This issue brief examines New York City’s proposal to create Enhanced Business Areas—a new type of mixed use commercial-industrial zoning district—and its application at the block-through development at 25 Kent Avenue in Williamsburg, Brooklyn. The project developers were awarded a special permit to build additional office space in exchange for the provision of light industrial uses. The larger rezoning plan for the neighborhood that would have facilitated similar office developments in the neighborhood was scrapped by the City Planning commission.
Drawing on best practices from San Francisco, the brief offers recommendations for how the new zoning district could better achieve its stated goals, including specific recommendations for enforcement of uses, mission driven non-profit stewardship, workforce linkages, and space requirements.
Cities around the United States are exploring new strategies to nurture “Innovation Districts” intended to be a mix of production and office uses to stimulate the creation of new products, businesses and jobs. New York City has proposed Enhanced Business Areas zoning, its version of a new type of mixed use district that would leverage higher rent “creative-office” uses as an internal cross-subsidy mechanism to incentivize the preservation and creation of production space.
This brief contrasts the New York approach, illustrated by the mapping at 25 Kent in Greenpoint, Brooklyn, with a similar initiative in San Francisco, illustrated by Hundred Hooper in their Dogpatch District. The success of the San Francisco project is be a guidepost to explore NYC’s effort to plan hybrid commercial and light manufacturing uses within one development scheme, which would help preserve and stimulate manufacturing activities that are so rich in employment opportunity and mobility for New Yorkers.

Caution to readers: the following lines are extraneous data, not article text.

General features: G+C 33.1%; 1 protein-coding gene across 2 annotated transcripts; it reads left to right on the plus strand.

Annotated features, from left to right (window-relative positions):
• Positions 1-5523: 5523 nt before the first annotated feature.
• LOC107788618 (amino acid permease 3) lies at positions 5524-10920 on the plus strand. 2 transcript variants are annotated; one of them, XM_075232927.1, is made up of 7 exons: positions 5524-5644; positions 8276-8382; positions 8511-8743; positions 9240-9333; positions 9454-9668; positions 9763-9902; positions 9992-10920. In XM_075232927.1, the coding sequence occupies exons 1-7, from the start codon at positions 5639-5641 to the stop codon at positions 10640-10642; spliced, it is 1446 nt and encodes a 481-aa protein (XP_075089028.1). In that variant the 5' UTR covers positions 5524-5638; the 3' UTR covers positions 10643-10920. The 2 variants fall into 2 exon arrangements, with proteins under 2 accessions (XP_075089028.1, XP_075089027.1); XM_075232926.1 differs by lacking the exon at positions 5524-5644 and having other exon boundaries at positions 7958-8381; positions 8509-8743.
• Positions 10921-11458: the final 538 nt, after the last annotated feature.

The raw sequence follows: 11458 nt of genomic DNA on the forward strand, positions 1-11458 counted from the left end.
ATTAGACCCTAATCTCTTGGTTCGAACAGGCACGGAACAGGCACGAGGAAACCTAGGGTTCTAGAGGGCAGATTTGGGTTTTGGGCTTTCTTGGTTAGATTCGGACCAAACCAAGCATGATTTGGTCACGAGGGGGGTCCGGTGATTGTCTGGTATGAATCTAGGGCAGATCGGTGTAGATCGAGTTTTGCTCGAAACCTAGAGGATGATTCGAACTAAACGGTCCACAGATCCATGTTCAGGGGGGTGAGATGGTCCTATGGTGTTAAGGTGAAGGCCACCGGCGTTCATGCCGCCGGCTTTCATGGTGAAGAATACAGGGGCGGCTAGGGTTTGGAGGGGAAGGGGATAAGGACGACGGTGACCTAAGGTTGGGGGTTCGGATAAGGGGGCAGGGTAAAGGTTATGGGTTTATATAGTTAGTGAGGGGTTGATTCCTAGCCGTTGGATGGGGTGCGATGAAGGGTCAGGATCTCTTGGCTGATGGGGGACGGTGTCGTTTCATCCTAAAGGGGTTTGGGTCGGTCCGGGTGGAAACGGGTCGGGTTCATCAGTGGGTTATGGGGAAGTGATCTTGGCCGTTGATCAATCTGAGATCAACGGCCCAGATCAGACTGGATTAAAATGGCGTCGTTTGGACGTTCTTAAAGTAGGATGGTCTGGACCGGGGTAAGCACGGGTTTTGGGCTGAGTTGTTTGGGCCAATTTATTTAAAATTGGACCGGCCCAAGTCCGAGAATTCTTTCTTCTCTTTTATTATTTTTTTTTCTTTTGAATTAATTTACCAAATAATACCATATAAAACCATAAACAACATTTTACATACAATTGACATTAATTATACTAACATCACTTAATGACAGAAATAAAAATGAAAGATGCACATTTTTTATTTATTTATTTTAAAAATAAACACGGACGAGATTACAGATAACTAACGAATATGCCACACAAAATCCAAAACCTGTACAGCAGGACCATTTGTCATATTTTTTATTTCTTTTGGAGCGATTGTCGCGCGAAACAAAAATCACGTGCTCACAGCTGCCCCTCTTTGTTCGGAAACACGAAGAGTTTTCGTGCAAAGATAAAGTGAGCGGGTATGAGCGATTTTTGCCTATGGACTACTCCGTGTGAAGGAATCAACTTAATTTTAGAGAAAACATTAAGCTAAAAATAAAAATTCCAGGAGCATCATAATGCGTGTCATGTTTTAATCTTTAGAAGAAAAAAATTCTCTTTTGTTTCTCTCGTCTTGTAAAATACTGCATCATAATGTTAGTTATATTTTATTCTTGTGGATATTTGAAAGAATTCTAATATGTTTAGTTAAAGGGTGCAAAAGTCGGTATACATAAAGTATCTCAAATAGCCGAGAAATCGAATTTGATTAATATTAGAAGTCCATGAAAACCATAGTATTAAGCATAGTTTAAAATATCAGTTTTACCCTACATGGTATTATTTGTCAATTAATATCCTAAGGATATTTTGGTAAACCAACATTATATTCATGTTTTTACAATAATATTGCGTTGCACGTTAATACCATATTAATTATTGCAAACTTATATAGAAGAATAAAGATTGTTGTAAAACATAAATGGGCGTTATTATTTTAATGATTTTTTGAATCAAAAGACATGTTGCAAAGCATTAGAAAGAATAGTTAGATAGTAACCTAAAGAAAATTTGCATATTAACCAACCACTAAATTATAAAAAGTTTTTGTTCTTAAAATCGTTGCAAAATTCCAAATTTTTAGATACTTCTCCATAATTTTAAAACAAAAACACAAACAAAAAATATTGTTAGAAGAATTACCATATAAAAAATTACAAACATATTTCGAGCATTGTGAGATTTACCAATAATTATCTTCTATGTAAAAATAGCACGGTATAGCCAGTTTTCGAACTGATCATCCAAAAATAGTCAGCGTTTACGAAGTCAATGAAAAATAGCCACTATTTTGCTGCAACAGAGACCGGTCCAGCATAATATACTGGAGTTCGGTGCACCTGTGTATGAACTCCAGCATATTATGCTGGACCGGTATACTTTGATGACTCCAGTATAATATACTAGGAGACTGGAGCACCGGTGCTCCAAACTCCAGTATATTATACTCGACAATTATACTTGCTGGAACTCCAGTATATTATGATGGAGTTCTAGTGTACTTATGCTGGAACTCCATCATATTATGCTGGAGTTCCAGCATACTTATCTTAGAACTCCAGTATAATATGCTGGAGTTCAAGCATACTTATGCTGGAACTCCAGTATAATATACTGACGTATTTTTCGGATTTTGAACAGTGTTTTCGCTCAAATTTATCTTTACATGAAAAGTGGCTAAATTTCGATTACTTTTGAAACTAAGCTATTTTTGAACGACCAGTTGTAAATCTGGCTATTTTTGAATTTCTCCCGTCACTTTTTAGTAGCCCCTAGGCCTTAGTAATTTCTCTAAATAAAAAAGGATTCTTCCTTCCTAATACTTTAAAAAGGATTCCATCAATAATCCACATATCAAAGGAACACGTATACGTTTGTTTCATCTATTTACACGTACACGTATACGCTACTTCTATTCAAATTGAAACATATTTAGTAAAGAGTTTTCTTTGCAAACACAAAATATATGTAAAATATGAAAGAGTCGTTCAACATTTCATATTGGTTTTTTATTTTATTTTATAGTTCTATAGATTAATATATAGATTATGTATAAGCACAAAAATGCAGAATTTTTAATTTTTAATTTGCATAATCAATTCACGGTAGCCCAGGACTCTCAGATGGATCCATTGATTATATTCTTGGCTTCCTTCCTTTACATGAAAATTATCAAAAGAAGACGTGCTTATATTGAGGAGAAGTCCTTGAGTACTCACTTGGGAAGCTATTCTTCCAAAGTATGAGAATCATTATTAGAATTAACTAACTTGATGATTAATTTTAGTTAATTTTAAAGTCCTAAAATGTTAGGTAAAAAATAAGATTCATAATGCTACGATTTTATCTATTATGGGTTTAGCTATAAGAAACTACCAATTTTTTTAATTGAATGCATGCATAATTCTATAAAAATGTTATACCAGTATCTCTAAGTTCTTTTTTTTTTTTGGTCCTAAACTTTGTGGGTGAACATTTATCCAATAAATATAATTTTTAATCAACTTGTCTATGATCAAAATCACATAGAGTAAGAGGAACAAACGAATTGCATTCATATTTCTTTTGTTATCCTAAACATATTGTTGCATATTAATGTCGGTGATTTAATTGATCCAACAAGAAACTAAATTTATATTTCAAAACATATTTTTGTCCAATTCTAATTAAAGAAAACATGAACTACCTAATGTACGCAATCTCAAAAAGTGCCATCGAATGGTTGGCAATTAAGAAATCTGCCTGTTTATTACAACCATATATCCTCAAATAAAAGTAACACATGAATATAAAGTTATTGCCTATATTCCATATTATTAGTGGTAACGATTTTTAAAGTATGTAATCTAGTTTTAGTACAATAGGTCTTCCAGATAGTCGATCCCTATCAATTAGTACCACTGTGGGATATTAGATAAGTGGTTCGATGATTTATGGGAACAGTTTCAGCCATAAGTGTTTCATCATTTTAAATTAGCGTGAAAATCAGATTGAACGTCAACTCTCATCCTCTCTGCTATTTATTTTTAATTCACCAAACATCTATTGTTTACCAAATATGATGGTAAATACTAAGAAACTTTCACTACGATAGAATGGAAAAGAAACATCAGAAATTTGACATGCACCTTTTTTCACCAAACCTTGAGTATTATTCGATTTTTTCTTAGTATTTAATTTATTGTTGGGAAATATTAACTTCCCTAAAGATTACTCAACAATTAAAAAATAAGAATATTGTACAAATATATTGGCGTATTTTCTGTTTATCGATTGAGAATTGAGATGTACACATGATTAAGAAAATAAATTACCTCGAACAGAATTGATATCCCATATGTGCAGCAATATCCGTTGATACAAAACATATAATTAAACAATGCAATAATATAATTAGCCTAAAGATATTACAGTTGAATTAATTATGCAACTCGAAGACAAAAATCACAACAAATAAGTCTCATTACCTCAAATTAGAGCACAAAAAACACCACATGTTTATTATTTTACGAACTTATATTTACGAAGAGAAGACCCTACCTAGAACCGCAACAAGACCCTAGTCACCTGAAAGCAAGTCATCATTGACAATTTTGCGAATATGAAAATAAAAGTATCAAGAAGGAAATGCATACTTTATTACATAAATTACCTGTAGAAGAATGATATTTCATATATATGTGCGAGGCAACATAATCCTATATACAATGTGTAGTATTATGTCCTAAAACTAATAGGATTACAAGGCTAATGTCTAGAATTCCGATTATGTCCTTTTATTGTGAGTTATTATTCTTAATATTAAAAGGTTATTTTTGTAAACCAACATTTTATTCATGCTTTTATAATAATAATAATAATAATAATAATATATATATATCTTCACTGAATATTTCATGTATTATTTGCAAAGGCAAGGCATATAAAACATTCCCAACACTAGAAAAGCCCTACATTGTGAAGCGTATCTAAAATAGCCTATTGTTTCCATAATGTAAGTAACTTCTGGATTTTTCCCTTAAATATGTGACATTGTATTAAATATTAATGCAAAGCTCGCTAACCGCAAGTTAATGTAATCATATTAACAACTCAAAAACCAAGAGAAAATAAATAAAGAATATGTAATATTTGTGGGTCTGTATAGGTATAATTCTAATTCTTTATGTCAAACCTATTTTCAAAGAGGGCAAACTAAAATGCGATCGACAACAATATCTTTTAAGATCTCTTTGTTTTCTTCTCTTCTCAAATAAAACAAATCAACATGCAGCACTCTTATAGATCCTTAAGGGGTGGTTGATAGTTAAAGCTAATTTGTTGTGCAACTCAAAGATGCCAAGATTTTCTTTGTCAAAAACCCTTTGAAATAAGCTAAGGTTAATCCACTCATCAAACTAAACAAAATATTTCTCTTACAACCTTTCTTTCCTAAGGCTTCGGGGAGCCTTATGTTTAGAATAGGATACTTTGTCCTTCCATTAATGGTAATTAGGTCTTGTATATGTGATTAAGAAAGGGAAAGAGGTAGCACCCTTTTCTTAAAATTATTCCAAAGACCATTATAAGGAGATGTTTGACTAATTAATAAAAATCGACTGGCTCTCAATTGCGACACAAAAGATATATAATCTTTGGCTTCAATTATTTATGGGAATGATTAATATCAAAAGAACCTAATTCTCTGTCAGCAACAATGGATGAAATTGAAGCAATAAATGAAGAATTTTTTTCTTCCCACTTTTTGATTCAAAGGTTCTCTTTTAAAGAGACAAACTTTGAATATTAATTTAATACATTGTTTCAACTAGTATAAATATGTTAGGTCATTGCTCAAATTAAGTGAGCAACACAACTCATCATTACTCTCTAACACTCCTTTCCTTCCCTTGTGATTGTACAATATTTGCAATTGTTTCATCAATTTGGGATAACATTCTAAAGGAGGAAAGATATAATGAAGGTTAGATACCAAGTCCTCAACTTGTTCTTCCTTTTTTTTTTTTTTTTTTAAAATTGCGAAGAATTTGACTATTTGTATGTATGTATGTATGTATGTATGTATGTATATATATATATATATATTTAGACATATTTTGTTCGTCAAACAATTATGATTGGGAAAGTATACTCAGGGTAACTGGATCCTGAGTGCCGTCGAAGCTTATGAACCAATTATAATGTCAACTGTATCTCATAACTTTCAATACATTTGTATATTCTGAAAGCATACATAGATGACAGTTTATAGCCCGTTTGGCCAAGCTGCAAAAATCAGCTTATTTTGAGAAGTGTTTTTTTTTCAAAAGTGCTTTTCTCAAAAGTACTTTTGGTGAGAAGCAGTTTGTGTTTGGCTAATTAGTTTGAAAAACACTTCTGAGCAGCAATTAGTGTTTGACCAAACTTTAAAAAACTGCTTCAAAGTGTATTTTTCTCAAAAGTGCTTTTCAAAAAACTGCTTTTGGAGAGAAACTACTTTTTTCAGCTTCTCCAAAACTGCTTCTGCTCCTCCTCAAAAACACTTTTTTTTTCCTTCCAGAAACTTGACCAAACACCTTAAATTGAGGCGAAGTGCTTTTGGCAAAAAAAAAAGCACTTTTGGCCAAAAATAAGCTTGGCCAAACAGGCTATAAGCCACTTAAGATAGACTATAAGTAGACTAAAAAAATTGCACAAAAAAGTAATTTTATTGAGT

New York City’s model as illustrated by the recently proposed Enhanced Business Area does not go far enough in holding the development accountable to the original intended uses and we recommend greater fidelity to the model piloted by San Francisco.
There are two major differences between the New York City and San Francisco models - the amount of space dedicated for production and the conveyance of a portion of the production space to a non-profit to facilitate enforcement of use restrictions and advance public policy objectives, including hiring local residents. The report recommends:
- Increase the amount of space dedicated for production in Enhanced Business Areas.
- Require that any production space created through a special permit be owned and/or operated by a nonprofit organization.
- Better integrate planning, economic development and workforce development initiatives beginning with requiring the developer to provide a plan for attracting and support industrial businesses.
- Include a “look-back” provision to ensure that the creation of new production space does not create an incentive to displace existing manufacturing firms.
- Consider creation of a Development Rights Transfer District that would coincide with the Enhanced Business Area and allow developers to create dedicated production space off-site but within the district.
For more information on San Francisco’s PDR Districts and the 100 Hooper Project: